A few months ago I stumbled upon this great haiku contest sponsored by Whole Life Soaps. Write a haiku for a chance to have your words printed on a line of soaps! How cool! Poetry in the shower, baby!
Well my words won’t be washing anyone this year, I was so pleased to see that I cracked the top 15 out of 500 entries, which earned me an honourable mention.
This is my poem:
in a stranger’s bathroom
To see the other honourable mentions, runner up, and the excellent winning poem, check out the Soap Blog here.
Today is Haiku Day, planted on the 17th day of National Poetry Month to note the (traditional) 17 syllables in a haiku. The Writer’s Digest prompt today called for a dancing poem, and the NaPoWriMo site suggested writing a nocturne. My micro poem today is neither haiku nor a nocturne, but maybe reminiscent of both. I did get the dancing in there.
Clear August night
dancing under the stars
Because it’s Haiku Day, it seems a like a good time to mention the wonderful online journal Daily Haiku. Though the site is currently closed to submissions, the archives are a treasure trove of some of the best haiku from contributors around the world. The journal was created and edited by Edmonton poets Patrick M. Pilarski and Nicole Pakan.
Discovery is the theme of the Writer’s Digest prompt today. There’s a thick fog outside today, and one in my head too after a night of restless sleep, so not sure how coherent these mini efforts are, but maybe I can discover something bigger from them later.
unearths the worm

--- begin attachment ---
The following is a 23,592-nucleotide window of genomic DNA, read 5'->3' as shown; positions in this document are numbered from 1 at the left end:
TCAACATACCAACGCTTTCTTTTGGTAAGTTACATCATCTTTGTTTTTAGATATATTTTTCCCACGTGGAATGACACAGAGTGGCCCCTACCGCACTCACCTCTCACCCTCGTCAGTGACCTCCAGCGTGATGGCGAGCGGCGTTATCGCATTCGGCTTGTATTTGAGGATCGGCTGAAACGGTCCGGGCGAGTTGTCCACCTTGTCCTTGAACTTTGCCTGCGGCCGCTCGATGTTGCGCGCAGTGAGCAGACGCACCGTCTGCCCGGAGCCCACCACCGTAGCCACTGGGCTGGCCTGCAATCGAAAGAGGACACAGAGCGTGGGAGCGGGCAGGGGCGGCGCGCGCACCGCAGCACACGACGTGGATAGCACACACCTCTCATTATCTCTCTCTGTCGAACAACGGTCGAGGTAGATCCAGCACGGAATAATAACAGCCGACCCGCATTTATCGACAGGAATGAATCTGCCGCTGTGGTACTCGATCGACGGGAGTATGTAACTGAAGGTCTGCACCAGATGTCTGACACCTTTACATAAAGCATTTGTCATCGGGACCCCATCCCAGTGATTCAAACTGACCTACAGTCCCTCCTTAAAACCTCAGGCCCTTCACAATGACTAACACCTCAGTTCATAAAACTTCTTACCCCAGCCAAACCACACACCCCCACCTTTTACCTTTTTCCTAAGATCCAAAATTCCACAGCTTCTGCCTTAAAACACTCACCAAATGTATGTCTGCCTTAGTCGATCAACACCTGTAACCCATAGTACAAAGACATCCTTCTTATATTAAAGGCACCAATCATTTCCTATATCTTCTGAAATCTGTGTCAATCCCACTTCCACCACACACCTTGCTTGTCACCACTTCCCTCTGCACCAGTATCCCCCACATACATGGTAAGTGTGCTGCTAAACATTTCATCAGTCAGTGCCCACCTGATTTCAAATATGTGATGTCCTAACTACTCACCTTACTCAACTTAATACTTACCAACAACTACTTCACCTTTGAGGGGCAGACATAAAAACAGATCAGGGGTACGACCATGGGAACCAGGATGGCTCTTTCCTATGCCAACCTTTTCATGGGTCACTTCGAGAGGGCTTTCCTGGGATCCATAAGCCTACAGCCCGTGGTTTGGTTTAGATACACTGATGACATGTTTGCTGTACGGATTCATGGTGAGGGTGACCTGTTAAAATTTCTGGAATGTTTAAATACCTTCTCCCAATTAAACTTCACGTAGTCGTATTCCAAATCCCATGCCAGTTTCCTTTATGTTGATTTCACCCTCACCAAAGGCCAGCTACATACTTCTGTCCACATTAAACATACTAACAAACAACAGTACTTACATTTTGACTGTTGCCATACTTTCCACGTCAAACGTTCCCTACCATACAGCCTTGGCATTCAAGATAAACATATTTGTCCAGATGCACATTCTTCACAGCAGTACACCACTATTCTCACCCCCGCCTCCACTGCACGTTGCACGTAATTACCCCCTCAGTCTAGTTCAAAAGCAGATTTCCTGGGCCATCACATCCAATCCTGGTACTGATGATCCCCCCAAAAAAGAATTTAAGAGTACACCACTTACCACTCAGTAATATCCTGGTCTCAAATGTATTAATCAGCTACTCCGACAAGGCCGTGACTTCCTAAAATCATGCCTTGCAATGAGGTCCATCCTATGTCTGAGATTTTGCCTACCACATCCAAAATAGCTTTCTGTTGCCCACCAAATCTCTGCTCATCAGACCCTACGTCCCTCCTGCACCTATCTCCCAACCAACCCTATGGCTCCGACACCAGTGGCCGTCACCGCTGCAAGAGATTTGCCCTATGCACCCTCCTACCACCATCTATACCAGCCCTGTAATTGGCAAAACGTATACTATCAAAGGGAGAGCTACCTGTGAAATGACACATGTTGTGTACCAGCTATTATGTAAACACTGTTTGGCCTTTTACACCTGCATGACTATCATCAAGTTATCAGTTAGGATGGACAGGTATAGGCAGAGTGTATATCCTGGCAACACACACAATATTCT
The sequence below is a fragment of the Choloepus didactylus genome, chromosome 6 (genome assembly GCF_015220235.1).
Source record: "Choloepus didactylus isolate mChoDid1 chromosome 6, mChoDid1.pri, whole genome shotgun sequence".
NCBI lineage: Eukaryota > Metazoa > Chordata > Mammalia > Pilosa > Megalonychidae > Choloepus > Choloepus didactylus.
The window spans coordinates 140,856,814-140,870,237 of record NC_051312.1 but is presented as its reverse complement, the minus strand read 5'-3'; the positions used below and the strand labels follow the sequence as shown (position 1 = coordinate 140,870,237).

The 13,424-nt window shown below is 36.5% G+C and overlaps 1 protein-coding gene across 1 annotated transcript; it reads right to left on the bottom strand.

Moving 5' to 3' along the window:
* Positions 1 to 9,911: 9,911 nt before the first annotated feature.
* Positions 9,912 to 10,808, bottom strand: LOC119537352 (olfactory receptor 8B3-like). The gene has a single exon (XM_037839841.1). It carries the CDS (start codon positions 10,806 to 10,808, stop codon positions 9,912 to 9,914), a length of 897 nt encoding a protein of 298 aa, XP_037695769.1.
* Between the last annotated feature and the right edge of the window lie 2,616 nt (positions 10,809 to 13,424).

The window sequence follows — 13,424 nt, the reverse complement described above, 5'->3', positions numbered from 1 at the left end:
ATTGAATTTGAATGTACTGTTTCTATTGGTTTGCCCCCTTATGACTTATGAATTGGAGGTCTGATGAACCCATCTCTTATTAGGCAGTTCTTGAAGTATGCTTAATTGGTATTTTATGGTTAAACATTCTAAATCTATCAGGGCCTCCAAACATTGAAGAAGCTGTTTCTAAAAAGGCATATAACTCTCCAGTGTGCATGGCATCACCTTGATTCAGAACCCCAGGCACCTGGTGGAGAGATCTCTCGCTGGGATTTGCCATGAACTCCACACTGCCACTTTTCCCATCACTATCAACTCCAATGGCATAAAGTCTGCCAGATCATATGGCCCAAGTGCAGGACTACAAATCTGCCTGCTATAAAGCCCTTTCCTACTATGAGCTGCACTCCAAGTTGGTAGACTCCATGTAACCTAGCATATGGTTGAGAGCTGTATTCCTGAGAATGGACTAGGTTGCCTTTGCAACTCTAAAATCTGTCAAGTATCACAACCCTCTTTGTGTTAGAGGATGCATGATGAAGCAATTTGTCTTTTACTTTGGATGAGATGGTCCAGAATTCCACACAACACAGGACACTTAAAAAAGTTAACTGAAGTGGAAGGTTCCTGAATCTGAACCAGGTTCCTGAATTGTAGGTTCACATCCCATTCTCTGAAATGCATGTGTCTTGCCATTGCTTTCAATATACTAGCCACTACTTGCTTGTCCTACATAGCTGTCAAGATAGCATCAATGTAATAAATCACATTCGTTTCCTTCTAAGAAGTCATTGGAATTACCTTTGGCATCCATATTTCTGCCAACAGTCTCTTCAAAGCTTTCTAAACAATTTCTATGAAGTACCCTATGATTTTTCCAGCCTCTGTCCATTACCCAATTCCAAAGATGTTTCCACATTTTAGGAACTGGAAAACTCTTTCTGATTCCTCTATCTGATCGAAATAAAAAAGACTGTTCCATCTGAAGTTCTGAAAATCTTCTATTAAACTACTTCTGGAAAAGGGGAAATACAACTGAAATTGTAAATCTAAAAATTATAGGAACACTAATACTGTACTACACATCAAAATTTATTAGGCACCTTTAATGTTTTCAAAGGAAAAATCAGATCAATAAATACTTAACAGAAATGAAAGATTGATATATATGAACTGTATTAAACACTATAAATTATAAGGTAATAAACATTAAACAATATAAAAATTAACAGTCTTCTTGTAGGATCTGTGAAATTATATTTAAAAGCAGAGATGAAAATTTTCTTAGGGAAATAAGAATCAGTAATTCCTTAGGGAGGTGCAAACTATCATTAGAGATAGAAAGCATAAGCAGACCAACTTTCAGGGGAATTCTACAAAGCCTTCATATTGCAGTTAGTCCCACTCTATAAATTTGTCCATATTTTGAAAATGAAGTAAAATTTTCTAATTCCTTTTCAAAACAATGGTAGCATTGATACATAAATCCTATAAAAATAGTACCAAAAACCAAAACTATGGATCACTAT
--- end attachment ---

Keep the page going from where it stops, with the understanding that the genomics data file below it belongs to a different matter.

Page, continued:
on the x-ray
Edmonton poet Ray Rasmussen is a master of haiku, senryu, haibun and haiga. If you love the Japanese forms as much as I do, I encourage you to explore his wonderful website.
This week’s Haiku Horizons word prompt is “search.” It’s been awhile since I played along, but the first day of spring (on the calendar anyway…still wintry out my window) seems like a good reason to plant some words.
first day of spring
magpie searches the snow
for a sign
her searchlight smile
from the red carpet
searching for answers
in moon shadows
Today’s Poetic Asides prompt asked lost and found. I found myself a little lost for words, but did squeak out a few micro-minis.
lost art –
the squirrel’s stash
so easy to lose
so hard to find —
but so much gained
This Is Not A Literary Journal suggested writing a poem about who or what you dreamed of last night. I have mined my dreams for poems before, but this morning I couldn’t remember any specific details. When I do remember my dreams, they are often about the people I love, and sometimes people I’ve lost, which is maybe why I am so drawn to “Dreaming About My Father” by Ed Ochester, The details about the garden are my favourite part.
Today’s Poetic Asides prompt called for a poem about footwear. I cheated a little, and morphed something I had previously started into this haibun of sorts.
I’ve accepted that the oceans will grow to gobble cities — mostly the too-big, grimy ones. Polar bears will be drawn like unicorns on children’s stickers with rainbows and hearts. Mangoes will grow in Canada. I guess what I’m saying is, it’s not all bad. Sure, the ancient Greeks never dreamed of globalisation. Twitter. 24-hour Wal-Marts. But wouldn’t they be dazzled? Wouldn’t they gape at our toys, the parasitic progress? Say: this isn’t what we meant when we talked about Beauty and certainly not Justice but we know you’re trying to mime Good. We applaud your effort. Maybe they’d tell us that when we’re long gone, circles will still be imperfect. The sky will still be blue. Nothing changes that much.